I am aware that it is said repeatedly that NATO has never prevented out country from pursuing its policy in the past. France, under NATO, continued the war in Indochina, undertook the Suez expedition and conducted the Algerian war. Perhaps I might have a reservation about Suez, since neither NATO nor the United States had been consulted or warned, and when the facts were known, our American partners' reaction was swift and - I might add - effective. But, on the whole, it is true that the Atlantic Organization has been no hindrance to the action of our governments. The real problem does not he there. It does not so much involve our being able to do what we like as it does our not being drawn into doing what we do Dot like. Who does not see the weight that the intermeshing, if not the integration, of general staffs and forces under the leadership of a partner infinitely more powerful than the others can bring to bear on the determination of a government, and consequently the Influence that this can have in orienting its policy in a direction quite different from the one that it would have taken spontaneously? Who does not see the hazards of such a system for France's security in the event of a major conflict in which America would be involved, without France herself being so? Is that not, moreover, what our public opinion has been vaguely feeling ever since crises have been appearing-at least temporarily-no longer in our regions, but in the distant confines of the Asian continent? . .

In reality, and barring, of course, the very special and very understandable case of Germany, Europe scarcely feels itself directly affected by the French initiatives. If Europe reacts, it is not in terms of itself, but in relation to the United States, and that is indeed the real problem.

That is the problem, for the United States occupies such an important - shall I say such a predominant-place in NATO that if one touches the Organization, one seems to take issue with the United States itself. It happens, for the same reason, that the foreign forces stationed in Europe, outside of Germany, are almost entirely American forces. Consequently we also seem to take issue with them when we say that the fate of the foreign forces is logically linked to that of the NATO installations and commands as such with regard to their presence on French soil. . . .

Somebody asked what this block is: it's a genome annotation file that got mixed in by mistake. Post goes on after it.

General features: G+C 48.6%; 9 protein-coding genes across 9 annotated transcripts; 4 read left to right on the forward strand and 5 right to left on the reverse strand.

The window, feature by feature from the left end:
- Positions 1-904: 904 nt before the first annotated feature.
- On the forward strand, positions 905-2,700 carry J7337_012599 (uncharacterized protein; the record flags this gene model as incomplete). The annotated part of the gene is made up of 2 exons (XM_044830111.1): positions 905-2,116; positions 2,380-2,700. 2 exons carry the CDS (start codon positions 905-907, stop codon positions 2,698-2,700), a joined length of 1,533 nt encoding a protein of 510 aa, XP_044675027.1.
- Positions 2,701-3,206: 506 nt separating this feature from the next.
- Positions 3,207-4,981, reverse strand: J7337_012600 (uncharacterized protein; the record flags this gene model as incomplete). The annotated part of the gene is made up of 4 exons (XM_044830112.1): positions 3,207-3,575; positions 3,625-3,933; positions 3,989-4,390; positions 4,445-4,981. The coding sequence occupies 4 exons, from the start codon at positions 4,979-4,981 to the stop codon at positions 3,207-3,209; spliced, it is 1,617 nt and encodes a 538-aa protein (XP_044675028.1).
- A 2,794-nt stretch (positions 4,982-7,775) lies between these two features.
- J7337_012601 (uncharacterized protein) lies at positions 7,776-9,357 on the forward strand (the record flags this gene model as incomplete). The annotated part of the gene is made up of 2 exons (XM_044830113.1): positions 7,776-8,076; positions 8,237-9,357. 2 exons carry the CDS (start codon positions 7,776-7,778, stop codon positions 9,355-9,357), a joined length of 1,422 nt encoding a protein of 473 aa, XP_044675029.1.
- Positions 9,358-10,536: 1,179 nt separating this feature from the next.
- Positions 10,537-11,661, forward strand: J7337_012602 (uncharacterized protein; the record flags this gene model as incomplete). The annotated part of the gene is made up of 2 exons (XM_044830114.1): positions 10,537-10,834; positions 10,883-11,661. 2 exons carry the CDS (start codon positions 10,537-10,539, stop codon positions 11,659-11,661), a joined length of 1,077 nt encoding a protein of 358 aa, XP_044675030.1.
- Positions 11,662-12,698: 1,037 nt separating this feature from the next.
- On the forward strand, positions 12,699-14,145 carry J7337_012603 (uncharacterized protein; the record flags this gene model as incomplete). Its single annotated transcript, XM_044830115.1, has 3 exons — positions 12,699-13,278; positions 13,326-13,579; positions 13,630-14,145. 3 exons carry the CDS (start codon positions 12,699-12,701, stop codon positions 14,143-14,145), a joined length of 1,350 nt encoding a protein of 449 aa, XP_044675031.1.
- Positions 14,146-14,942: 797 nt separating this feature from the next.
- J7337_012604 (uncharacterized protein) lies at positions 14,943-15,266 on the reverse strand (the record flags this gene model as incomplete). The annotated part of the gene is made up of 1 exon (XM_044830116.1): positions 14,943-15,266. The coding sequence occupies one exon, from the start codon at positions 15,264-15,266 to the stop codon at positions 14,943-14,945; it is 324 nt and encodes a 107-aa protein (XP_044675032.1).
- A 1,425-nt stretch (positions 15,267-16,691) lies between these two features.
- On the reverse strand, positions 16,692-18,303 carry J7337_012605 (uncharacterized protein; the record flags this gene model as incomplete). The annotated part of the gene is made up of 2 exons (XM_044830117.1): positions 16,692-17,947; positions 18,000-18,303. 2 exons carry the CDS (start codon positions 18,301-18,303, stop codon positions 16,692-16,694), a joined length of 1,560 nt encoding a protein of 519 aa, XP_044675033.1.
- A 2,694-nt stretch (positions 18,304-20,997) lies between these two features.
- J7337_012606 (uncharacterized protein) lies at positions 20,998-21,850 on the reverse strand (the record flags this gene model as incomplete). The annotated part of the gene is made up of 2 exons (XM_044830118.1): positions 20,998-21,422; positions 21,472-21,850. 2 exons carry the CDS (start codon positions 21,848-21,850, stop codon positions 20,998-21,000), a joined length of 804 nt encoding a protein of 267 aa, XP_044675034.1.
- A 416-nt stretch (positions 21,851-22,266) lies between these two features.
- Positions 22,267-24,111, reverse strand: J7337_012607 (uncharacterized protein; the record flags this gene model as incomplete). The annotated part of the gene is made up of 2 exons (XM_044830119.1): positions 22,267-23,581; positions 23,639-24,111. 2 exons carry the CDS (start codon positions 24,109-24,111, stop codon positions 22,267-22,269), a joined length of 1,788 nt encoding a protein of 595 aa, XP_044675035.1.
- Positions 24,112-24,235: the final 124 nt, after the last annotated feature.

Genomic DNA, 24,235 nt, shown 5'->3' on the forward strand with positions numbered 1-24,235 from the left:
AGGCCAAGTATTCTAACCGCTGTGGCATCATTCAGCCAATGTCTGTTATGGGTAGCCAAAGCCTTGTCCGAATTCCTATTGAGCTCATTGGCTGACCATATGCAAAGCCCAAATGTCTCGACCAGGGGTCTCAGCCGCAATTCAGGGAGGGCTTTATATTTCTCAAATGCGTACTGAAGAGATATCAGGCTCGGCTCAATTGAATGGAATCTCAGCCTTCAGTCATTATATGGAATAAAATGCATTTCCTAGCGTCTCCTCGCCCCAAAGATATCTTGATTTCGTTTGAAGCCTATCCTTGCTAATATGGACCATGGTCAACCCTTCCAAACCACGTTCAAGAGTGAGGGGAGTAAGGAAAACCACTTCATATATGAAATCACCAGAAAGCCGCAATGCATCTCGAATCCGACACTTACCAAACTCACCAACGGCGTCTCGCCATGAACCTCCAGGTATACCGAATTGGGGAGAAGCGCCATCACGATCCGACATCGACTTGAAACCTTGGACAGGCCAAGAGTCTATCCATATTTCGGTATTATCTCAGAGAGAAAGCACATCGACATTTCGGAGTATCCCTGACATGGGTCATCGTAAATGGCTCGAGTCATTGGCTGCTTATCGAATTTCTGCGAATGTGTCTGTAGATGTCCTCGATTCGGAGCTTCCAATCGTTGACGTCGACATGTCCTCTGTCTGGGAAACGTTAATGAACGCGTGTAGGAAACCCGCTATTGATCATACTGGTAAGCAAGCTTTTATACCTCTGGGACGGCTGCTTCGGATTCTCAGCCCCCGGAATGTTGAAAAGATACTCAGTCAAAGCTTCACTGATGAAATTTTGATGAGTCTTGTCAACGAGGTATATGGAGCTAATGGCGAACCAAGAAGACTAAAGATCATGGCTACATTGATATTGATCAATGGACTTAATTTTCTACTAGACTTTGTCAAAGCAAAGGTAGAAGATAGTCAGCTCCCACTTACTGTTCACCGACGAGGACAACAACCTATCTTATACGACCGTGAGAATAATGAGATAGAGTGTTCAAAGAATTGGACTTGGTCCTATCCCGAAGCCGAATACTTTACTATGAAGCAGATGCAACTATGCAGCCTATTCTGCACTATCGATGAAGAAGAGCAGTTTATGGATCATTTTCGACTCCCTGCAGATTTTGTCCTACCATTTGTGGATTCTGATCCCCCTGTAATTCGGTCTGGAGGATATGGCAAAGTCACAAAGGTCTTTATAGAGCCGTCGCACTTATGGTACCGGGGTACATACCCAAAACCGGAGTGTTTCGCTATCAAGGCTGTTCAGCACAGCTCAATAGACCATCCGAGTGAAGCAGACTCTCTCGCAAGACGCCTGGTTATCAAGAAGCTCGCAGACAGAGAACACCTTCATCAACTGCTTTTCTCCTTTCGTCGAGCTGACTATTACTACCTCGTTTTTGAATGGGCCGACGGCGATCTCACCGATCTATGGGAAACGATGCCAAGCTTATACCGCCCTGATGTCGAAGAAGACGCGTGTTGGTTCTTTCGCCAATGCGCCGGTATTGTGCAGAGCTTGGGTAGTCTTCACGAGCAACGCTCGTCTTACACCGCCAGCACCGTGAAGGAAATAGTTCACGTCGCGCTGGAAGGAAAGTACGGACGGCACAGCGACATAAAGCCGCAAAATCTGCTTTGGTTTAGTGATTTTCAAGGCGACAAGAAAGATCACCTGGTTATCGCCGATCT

It is inevitable, and beneficial to all, that Europe reassume its independence with respect to America. It is inevitable that the latter conduct its policy throughout the world, and that this policy, more and more, be outside the European countries. It is inevitable that relations between East and West not remain frozen in the situation they were in fifteen years ago and that, as a result, the Russia n-American rivalry decrease, at the same time as distant prospects for a peaceful and lasting European settlement come into view. Finally, it is inevitable that, in international policy, the new factors that have appeared in the past fifteen years-that it, first the mass of newly independent countries, and second the enormous Chinese power-make their action increasingly felt and that the Atlantic alliance be transformed by this.

These are the prospects within which France's decisions on NATO should be placed. Far from being, as is claimed, naively lingering in the past; these are the prospects of the future. France is in the mainstream of world policv, she is moving in the direction of history, and that is why she is working for peace in the end.

Source:English Translation via the French Press and Information Service, New York

This text is part of the Internet Modern History Sourcebook. The Sourcebook is a collection of public domain and copy-permitted texts for introductory level classes in modern European and World history.

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© Paul Halsall, July 1998